Distressed patients with breast cancer benefit most from a couple-focused supportive group therapy, while less distressed patients benefit more from a structured, skills-based, couples-focused group therapy.1
Women with early stage breast cancer face numerous emotional concerns. Distress can occur as the cancer impacts a patient’s daily life, such as nausea, hair loss, and weight gain, along with impacting career, social life, household and family responsibilities, and relationships. Patients often turn to a spouse or significant other to manage this stressful experience.
“In this new study, we wanted to compare [a 6-session, couple-focused, skills-oriented group intervention] to traditional support group therapy in which couples attend the group session together and both receive emotional support and validation from group members,” explained Sharon Manne, PhD, Rutgers Cancer Institute Associate Director for Cancer Prevention, Control and Population Science and a professor of medicine at Rutgers Robert Wood Johnson Medical School, New Brunswick, New Jersey, and lead author of the study.
For the study, 302 women with early stage breast cancer and their significant others (including 2 female spouses) were recruited from the outpatient clinics of 3 comprehensive cancer centers in the Northeastern United States, as well as community hospital oncology practices. Half of the patients were assigned to traditional support group therapy sessions and the other half was assigned to the couple-focused, enhanced skill-based intervention.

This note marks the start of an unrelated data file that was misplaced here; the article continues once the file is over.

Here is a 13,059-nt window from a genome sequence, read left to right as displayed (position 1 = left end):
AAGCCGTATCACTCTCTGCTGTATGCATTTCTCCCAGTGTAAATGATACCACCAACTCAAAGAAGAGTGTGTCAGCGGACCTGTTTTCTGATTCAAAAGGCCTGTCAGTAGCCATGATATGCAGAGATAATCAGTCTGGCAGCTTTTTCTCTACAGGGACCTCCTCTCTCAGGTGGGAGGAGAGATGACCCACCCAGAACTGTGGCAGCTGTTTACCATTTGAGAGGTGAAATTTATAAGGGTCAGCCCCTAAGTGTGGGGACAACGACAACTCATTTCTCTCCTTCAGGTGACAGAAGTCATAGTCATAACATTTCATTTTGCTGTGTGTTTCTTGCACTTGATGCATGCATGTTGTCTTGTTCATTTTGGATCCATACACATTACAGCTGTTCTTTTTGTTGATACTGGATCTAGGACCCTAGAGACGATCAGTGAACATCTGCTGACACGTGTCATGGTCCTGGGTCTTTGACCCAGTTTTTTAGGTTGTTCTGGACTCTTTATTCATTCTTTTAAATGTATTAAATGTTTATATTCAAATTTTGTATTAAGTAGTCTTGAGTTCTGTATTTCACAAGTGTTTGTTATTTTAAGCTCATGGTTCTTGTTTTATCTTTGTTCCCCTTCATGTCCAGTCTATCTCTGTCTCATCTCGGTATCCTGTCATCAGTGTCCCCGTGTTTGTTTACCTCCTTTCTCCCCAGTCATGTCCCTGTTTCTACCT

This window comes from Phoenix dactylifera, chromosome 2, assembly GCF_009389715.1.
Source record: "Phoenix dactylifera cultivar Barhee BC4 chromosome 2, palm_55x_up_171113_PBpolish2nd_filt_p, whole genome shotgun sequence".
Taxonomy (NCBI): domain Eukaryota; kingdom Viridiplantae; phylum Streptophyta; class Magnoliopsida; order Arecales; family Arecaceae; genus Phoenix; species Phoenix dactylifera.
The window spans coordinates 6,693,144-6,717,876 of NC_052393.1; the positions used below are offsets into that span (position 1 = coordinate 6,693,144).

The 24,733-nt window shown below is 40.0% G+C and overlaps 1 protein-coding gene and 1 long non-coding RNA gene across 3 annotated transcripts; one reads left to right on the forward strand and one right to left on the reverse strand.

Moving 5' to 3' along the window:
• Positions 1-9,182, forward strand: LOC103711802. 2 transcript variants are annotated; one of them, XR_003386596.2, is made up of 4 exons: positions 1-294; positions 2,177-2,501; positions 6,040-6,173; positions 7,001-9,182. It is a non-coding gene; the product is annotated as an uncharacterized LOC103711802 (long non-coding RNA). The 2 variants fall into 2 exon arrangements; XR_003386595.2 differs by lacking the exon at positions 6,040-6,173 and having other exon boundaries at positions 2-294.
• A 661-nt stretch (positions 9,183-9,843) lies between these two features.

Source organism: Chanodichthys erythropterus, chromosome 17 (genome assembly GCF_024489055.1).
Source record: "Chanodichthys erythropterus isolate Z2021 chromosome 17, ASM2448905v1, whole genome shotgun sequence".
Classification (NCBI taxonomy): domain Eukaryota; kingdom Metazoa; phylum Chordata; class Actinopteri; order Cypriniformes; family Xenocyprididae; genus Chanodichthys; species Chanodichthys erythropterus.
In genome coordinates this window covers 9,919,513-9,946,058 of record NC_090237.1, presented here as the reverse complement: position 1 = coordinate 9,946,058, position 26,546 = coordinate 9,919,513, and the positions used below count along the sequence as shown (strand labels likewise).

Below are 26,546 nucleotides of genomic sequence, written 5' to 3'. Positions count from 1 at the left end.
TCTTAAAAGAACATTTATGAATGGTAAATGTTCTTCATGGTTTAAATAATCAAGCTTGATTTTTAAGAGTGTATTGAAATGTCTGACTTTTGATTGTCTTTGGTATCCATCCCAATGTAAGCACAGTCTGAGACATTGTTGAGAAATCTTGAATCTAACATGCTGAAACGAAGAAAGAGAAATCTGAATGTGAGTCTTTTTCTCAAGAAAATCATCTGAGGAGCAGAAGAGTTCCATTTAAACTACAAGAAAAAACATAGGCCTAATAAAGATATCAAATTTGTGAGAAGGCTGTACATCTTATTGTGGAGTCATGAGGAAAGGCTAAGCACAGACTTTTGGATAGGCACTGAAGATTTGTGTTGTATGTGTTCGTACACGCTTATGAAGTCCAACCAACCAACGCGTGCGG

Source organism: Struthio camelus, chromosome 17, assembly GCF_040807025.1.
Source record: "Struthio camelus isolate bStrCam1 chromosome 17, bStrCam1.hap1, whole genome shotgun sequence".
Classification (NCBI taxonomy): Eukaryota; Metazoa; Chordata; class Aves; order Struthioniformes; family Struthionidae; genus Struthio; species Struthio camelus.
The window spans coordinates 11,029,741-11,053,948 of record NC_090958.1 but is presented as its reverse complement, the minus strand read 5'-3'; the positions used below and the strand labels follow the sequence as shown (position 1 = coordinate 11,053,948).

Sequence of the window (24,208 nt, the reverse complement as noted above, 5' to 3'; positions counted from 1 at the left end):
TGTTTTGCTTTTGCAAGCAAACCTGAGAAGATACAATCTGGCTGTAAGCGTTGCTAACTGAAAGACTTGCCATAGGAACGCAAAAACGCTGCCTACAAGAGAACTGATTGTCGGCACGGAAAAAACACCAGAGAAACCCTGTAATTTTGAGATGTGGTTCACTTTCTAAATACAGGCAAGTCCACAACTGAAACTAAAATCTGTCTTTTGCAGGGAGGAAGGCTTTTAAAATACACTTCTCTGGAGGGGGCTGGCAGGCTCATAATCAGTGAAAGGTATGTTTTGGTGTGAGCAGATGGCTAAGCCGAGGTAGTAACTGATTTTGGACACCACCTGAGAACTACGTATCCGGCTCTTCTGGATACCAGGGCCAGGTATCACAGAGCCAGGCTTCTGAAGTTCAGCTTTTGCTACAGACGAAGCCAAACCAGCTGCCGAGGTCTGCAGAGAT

“We found that depression, anxiety, and cancer distress declined and well-being improved for couples enrolled in both interventions; that is, neither treatment was superior to the other,” said Manne. “Each group intervention was more effective for patients depending on their personal and relationship characteristics.”
Manne explained that patients with high levels of cancer-related stress prior to starting the intervention did better at the 1-year follow-up regarding stress, depression, and anxiety if they were in the traditional couples’ support group, while those with low cancer-related stress did better at 1 year if they were in the couple-focused, enhanced skill-based couples’ group intervention.
1. Manne SL, Siegel SD, Heckman CJ, et al. A randomized clinical trial of a supportive versus a skill-based couple-focused group intervention for breast cancer patients [published online May 26, 2016]. J Consult Clin Psychol. http://psycnet.apa.org/?&fa=main.doiLanding&doi=10.1037/ccp0000110. Accessed June 13, 2016.